JPMorgan in $13B mortgage settlement
The U.S. Justice Department has announced a $13 billion settlement with JPMorgan Chase & Co. stemming from a probe relating to the bank's sale of mortgage bonds.
It's the largest amount ever paid by a financial firm in a government settlement, according to Bloomberg.
Illinois’ pension system will receive $100 million as part of the settlement to resolve a civil investigation into the bank's violations of state and federal laws related to its marketing and sale of residential mortgage-backed securities.
The bank will pay $72.4 million to the Illinois Teachers Retirement System, $16.2 million to the State Universities Retirement System and $11.4 million to the Illinois State Board of Investment, the entity that oversees the State Employees' Retirement System, General Assembly Retirement System and Judges’ Retirement System.
The money will entirely repay the losses to the pension system for investments made in mortgage-backed securities issued by JPMorgan Chase, Bear Stearns and Washington Mutual before 2009.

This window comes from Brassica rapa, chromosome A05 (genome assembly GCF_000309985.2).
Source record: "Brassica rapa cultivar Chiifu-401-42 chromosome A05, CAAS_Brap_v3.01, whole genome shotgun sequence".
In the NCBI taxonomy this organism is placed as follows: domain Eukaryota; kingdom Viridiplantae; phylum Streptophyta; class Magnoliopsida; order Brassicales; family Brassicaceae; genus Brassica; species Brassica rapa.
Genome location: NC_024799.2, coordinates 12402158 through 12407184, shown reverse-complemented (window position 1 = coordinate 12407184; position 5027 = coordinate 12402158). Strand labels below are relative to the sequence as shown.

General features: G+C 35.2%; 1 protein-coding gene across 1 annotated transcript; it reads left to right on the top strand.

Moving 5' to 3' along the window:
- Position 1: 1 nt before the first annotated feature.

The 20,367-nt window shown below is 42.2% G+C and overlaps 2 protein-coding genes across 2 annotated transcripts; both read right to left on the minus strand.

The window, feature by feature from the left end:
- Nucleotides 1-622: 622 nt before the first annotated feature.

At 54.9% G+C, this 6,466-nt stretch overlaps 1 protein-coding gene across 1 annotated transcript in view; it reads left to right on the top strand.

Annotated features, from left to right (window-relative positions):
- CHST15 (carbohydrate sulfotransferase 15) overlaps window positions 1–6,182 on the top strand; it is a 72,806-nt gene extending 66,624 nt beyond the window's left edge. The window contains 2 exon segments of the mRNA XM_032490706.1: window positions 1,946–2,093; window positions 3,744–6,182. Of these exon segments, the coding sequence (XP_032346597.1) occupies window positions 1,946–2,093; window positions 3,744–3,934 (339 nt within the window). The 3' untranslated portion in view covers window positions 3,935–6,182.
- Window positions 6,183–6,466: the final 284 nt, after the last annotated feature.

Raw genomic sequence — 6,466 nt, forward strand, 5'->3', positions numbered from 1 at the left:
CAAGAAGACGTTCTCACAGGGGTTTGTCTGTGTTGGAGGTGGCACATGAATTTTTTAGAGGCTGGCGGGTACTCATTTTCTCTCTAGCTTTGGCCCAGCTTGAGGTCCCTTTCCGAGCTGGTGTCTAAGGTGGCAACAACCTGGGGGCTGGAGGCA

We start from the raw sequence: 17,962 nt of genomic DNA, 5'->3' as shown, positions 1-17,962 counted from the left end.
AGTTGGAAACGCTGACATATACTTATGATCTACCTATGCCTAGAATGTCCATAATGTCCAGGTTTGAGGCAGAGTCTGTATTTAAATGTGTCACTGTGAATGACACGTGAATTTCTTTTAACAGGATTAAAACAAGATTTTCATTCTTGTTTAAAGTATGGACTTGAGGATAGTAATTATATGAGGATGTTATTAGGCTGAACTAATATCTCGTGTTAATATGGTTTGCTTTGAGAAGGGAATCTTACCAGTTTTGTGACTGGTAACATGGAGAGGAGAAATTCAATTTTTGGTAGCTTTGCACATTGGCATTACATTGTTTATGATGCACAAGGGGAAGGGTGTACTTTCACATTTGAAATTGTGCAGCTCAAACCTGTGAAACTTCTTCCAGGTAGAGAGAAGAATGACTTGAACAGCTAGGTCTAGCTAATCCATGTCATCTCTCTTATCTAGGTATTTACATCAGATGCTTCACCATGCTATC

Illinois' part of the national settlement follows an investigation by the Illinois Attorney General’s office that found that between 2005 and 2008, JPMorgan Chase failed to disclose the risks associated with investing in mortgage-backed securities.
"Today's settlement with Chase will assist Illinois to recover its losses from the dangerous and deceptive securities that put our economy on the path to destruction," Illinois Attorney General Lisa Madigan said in a statement.
Illinois also will receive a portion of $4 billion of national relief directed to consumers, primarily in the form of mortgage loan principal write-downs and loan modifications to homeowners who were harmed by the companies’ practices. That program is expected to be similar to the relief offered under the $25 billion national mortgage settlement negotiated by the five largest banks, the Justice Department and 49 attorneys general in February 2012.
Nationally, the $4 billion is expected to help 100,000 homeowners, according to the U.S. Department of Housing and Urban Development.
The exact sum of relief to be directed toward Illinois is being calculated, according to a spokeswoman for Illinois Attorney General Lisa Madigan.
An independent mortgage monitor will be appointed to oversee that portion of the settlement.